Rolls-Royce engines extend B-52 life to 2050



Military planes arrive and military planes depart, but the B-52 Stratofortress appears to live further away.

As a sign that the B-52 is here to stay, the US Air Force has awarded Rolls-Royce North America a contract for $ 2,604,329,361 for military-derived B-52H Stratofortress engines.

Under the competitive single award contract, Rolls-Royce will supply 608 engines, along with spare parts, associated support equipment and commercial engineering data. The contract also provides for the company to provide sustainment activities.

“The B-52 CERP is a complex upgrade that not only updates the aircraft with new engines, but updates the cockpit area, struts and nacelles,” said Brig. General John Newberry, Air Force Bomber Program Officer.

“Our current digital virtual prototyping efforts give us the opportunity to integrate the engines and other modifications to the B-52 before making any physical modifications. This allowed us to develop the most cost effective solution while reducing the time between design and production.

The Rolls-Royce F130 engine will replace the TF33-PW-103, which has powered the B-52 since the 1960s, and is expected to no longer be supported beyond 2030. The original equipment manufacturer of the B-52, Boeing, is responsible for integrating the engines on the aircraft. The Air Force plans to finalize integration activities and deliver the first batch of modified B-52H aircraft by the end of 2028.

The new B-52 engines are expected to be on the B-52H until at least 2050, extending the life of the aircraft which made its maiden flight on April 15, 1952 and entered service in February 1955.

A variant of the Rolls-Royce F130 engine is already in service with the Air Force powering the C-37 and E-11 BACN.

“We are proud to join a truly iconic US Air Force program and to deliver world-class, USA-made engines that will power its missions for the next 30 years,” said Tom Bell, President- General Manager of Rolls-Royce North America. “The F130 is a proven, efficient and modern engine that perfectly matches the B-52. “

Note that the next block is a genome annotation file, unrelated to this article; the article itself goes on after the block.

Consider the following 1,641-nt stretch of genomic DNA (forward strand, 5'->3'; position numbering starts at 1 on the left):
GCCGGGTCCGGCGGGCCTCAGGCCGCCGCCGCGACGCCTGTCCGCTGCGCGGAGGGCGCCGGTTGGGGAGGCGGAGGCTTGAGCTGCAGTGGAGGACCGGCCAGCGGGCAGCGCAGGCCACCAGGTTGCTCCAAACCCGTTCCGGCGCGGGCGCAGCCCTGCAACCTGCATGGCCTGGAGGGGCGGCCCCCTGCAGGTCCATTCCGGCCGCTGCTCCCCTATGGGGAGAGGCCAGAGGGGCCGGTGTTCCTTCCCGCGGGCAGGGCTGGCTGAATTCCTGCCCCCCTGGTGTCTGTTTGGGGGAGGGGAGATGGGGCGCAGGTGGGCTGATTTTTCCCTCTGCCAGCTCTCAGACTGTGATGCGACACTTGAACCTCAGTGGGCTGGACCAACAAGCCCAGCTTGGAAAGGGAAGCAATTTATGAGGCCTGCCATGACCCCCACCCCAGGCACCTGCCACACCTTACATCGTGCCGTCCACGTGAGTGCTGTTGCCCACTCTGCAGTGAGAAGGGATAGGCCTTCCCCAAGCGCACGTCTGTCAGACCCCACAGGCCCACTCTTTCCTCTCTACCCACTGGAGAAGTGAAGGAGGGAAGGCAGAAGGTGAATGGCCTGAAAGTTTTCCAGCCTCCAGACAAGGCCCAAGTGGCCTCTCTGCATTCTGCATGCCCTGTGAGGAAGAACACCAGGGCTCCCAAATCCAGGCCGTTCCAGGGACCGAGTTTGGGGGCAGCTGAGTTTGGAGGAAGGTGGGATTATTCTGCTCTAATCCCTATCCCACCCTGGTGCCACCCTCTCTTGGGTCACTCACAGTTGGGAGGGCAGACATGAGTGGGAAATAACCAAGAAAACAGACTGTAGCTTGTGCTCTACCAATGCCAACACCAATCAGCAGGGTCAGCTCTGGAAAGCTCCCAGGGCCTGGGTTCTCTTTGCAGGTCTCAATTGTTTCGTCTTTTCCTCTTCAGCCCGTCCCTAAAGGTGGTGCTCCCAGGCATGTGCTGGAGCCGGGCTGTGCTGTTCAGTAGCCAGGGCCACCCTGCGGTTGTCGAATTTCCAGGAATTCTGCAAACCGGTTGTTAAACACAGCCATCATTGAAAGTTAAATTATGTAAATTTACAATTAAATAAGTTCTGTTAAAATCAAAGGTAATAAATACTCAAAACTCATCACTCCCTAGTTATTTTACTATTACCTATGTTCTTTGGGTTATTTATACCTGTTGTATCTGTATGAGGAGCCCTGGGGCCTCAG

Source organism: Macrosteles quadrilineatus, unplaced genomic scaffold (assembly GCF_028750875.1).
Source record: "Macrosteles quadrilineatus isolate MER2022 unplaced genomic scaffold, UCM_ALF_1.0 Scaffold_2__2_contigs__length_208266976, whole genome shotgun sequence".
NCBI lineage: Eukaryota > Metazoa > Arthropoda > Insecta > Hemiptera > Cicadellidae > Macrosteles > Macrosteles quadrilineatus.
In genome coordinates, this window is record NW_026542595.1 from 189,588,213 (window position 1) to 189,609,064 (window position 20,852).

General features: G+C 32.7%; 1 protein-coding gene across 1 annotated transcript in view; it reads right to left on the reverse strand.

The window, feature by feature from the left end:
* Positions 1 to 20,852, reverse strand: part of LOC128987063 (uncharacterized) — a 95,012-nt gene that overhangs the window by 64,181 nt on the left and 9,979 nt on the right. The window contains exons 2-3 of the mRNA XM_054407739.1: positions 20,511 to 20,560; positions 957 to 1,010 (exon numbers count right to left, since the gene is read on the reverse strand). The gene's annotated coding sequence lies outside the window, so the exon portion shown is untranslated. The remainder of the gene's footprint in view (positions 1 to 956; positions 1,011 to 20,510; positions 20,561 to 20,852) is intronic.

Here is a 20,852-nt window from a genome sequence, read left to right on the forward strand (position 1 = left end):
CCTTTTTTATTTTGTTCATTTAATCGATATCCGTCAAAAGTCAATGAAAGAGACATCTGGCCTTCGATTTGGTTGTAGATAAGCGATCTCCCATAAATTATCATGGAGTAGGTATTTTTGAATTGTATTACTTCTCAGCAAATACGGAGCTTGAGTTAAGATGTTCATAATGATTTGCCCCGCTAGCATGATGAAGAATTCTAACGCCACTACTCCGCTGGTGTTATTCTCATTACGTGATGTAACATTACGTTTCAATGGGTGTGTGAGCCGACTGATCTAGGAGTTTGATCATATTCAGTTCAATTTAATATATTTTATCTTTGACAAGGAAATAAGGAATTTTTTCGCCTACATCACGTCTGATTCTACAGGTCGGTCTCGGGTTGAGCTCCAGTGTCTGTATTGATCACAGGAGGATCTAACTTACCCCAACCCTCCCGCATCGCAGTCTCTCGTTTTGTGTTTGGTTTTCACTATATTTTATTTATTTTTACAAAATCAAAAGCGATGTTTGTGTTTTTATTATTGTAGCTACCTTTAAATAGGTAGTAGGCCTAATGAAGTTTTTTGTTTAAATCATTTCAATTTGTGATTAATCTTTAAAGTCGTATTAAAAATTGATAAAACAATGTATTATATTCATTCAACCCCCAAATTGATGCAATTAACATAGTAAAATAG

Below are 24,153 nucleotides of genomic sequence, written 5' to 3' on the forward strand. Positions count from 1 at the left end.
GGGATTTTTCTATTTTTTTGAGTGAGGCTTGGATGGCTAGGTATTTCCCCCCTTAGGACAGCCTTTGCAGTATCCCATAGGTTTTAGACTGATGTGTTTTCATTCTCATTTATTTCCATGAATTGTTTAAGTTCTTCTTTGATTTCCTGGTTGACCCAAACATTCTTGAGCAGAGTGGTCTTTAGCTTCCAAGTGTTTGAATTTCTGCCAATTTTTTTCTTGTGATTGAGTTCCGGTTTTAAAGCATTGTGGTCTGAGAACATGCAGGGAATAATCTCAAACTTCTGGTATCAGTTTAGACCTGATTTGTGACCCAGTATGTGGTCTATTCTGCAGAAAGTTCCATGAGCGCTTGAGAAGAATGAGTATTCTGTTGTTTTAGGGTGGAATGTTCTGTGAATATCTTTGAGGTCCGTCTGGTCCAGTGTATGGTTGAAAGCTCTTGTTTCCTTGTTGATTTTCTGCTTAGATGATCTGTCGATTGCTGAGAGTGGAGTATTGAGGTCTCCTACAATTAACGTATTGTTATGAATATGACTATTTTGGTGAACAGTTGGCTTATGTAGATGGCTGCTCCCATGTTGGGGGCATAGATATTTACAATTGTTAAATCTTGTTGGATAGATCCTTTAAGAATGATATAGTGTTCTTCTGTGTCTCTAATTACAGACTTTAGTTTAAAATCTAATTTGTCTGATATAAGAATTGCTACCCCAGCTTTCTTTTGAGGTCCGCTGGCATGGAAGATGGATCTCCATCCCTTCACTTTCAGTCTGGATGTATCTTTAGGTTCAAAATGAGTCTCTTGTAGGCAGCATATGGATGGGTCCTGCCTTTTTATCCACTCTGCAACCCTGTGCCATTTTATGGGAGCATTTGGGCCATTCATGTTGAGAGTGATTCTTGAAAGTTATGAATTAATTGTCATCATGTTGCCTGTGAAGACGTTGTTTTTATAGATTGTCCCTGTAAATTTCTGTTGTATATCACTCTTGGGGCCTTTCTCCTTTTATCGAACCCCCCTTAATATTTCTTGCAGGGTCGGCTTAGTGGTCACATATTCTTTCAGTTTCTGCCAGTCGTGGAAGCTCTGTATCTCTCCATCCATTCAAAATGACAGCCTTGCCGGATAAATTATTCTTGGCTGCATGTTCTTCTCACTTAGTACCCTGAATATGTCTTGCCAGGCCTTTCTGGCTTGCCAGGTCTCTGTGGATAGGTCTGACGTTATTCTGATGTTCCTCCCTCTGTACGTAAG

Rolls-Royce will build and test the F130 engines at its plant in Indianapolis, Indiana, after the recent completion of a $ 600 million investment to revitalize the advanced manufacturing campus.

“This is a major victory for Rolls-Royce,” said Craig McVay, senior vice president of strategic campaigns. “We have planned and prepared for this outcome and we are ready to take the upper hand to prove that we are the best choice for the Air Force and the B-52. Our employees are ready to serve once again the men and women who protect our freedoms every day. “

The B-52H is a long-range heavy bomber that can perform strategic attacks, close air support, air interdiction, counter-air and sea offensive operations. The bomber is capable of flying at high subsonic speeds at altitudes of up to 50,000 feet. It can carry conventional nuclear guided or precision orders with precision navigation capability around the world.

The first two fully modified B-52s are expected to be delivered by the end of 2025 and will undergo ground and flight tests. The first batch of operational B-52s with the new engines are expected to be delivered by the end of 2028 with the entire fleet modified by 2035.



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